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Pair of Centaurs Fighting Cats of Prey from Hadrian's Villa, Tivoli

Pair of Centaurs Fighting Cats of Prey from Hadrian's Villa, mosaic, c. 130 C.E. (Altes Museum, Berlin) Speakers: Dr. Beth Harris, Dr. Steven Zucker See this on Smarthistory: http://smarthistory.khanacademy.org/pair-of-centaurs-fighting-cats-of-prey-from-hadrians-villa.html View this mosaic up close in the Google Art Project. Created by Beth Harris and Steven Zucker.

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Video transcript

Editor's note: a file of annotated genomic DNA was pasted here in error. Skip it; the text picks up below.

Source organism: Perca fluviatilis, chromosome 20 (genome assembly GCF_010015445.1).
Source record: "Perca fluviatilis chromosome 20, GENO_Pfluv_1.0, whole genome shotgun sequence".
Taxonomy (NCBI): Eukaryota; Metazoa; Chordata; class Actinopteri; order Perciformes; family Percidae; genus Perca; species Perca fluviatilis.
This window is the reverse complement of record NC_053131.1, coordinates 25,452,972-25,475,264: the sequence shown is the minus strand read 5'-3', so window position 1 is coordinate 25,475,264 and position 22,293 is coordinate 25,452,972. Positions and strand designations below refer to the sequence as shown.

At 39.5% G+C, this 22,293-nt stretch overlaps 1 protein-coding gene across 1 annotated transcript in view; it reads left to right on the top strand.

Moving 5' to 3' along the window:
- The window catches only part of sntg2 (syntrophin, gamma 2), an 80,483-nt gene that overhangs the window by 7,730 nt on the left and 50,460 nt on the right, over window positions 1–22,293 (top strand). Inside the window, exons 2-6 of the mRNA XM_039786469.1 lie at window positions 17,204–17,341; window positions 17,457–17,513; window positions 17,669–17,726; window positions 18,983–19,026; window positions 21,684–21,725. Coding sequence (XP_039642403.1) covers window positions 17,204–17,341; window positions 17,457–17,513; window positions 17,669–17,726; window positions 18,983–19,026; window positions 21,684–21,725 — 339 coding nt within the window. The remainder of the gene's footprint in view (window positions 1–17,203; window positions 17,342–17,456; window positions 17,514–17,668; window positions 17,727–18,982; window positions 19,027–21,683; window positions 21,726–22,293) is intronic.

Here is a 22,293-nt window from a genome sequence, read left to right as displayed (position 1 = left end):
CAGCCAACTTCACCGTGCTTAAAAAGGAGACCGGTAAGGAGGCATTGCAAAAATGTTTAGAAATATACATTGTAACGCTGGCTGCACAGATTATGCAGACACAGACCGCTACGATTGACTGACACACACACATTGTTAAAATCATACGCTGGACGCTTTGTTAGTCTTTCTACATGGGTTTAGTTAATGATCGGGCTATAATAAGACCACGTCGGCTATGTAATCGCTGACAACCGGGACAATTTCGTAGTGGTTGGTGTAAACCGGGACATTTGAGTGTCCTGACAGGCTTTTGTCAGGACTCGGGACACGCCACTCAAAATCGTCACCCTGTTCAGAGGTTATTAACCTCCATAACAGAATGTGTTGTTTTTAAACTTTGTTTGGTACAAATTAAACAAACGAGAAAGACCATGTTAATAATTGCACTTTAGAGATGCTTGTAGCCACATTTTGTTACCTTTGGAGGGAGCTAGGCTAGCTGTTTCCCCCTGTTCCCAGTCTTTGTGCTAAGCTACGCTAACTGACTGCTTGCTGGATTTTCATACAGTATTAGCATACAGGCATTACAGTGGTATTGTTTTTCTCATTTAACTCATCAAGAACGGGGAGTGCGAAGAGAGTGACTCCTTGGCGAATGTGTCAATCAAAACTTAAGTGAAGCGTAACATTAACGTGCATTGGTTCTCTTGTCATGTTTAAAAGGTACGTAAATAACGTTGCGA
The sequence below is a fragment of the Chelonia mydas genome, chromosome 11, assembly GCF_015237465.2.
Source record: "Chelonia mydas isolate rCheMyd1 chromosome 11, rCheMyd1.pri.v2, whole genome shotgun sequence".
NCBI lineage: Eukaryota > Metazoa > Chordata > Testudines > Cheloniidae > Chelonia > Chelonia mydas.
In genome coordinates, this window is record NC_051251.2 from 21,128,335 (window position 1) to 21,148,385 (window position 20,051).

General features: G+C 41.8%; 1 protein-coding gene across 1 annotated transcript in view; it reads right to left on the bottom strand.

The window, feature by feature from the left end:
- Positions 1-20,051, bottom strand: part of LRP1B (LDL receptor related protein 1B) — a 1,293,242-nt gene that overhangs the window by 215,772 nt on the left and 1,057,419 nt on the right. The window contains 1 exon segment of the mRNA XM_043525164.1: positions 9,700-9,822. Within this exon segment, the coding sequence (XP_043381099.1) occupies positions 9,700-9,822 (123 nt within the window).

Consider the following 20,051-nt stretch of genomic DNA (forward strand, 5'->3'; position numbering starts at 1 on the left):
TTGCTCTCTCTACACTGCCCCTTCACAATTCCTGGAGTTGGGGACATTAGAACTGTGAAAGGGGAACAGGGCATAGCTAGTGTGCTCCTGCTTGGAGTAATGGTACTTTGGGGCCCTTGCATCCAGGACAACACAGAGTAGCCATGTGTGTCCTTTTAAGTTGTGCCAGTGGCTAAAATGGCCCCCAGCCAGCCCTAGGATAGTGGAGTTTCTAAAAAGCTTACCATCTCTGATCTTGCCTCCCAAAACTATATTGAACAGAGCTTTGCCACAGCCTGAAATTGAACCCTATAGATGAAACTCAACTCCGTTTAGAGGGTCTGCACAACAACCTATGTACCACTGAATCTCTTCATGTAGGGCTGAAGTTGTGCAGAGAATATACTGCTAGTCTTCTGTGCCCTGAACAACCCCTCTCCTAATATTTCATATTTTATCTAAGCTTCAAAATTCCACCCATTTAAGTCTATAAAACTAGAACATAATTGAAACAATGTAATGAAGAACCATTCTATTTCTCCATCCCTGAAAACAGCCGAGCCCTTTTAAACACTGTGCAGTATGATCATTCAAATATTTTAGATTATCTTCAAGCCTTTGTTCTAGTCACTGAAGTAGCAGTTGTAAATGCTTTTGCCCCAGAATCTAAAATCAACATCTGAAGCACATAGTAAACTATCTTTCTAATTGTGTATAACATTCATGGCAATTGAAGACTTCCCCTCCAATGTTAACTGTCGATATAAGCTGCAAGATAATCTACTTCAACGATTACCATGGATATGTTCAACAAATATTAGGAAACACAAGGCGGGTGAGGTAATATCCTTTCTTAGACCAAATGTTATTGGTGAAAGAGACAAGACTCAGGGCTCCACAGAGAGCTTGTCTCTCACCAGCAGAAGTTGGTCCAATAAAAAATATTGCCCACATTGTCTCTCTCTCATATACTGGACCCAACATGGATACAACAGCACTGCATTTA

(lighthearted music) Man: The ancient Roman Emperor Hadrian built a lavish villa near Tivoli, and in the dining room, there was a floor mosaic and we're looking at a fragment of that, which shows two centaurs and three large cats. Woman: It's made of tiny pieces of natural stone that must have taken an enormous amount of patience to create. Man: Especially if you consider that this is a small fragment of the very large floor mosaic. These are tiny pieces of [tessoroy], and they're put together so that they really do create a sense of an image that can be read really clearly, even though these are pieces of stone. In fact, these kinds of mosaics might give us an indication of what Greek painting looked like, since so little Greek painting has come down to us. We know from written accounts that the Greeks believed that their painting was their greatest art. We generally thing of ancient Greek sculpture or ancient Greek architecture, or perhaps of a vase painting. But, all of that, according to the Greeks themselves, paled in comparison to the work that they did on walls, and yet, almost none of that survives. So, the mosaic's really valuable in giving us the sense of what the Greeks had been able to achieve. Woman: What I love about this mosaic is the drama. We have a centaur, a mythical creature that's half man, half horse, and he's involved in this battle against these three wild cats; and he raises his arms and is about to hurl a rock down at a tiger who's attacked another centaur. Behind him is another wild cat who's been felled. Man: Probably a lion. Woman: You'll notice that the centaur, while he's about to hurl a rock at the tiger down to his left, looks up at a leopard who's about to attack him. We really have a sense of a split second in time. Man: It's true, in fact, if you look at the glances, it's really interesting, our eye first goes from the centaur to the tiger, and we notice the tiger has just felled another centaur. The tiger looks back at the centaur, but the centaur doesn't look at the tiger; the centaur's eyes have been caught by the leopard. He knows he's about to throw the large boulder, which tells us about the strength of centaurs, but also realizes that he's in real danger from that leopard. This is triangulation of the glances of the figures. Woman: That centaur that we see in the center really expresses physical strength, but also a sense of worry and concern. Man: It's interesting, my guess is that the Greeks, and later the Romans, might have identified more with the centaur than the wild cats. Usually when we see centaurs, they're in battle with Greeks, and the Greeks are those that we feel sympathy for, that is they are the [fully] civilized whereas the centaurs, who are still half-wild, are the aggressors. Here that's reversed, and our sympathy goes to the centaur because of their human qualities, even if they are still half of nature. The Greeks, and later the Romans, really saw themselves as separate from the chaos of nature, and here the centaur represents a brutality, but nothing compared to those cats. Woman: I think that's beautifully expressed by the emotion that we see in this centaur's face. We really read that as a complex human emotion of worry and fear, but also strength, and yet the animals have no emotional depth. I thin you're right, we're meant to identify with that figure of a centaur, even though he's half animal. Man: You'll notice that draped over his arm he's actually got the pelt of a leopard; so there may be good reason for the leopards to be annoyed. Woman: You said that this might give us an idea of what ancient Greek painting looked like, and in this mosaic we see what we see in ancient Greek sculpture, which does survive; and that is an interesting human anatomy and naturalism. Man: In fact, if you look at the rendering of the centaur, which is obviously an impossible creature, it is so beautifully rendered that we almost believe that it's possible anatomically. Look at the way, for instance. the abdomen moves into the chest of the horse, and we can imagine the way that the backbone of both the animals allied and become one. There really is this sense of believability, even in this impossible creature. Woman: We have a very realistic illusion of a rocky landscape for these figures to occupy. The figure of the fallen centaur on the left, and the fallen lion on the right, are foreshortened, helping to create this illusion of space. Man: Look at the beautiful foreshortening in the still upright centaur, and the way in which the horse is rendered, sort of going back in space. It's really beautifully done, and the fact that it's done in stone makes it even more impressive. Woman: It's a really remarkable achievement. Man: I would love to have seen this in its greater context, in Hadrian's dining room in his palace. (lighthearted music)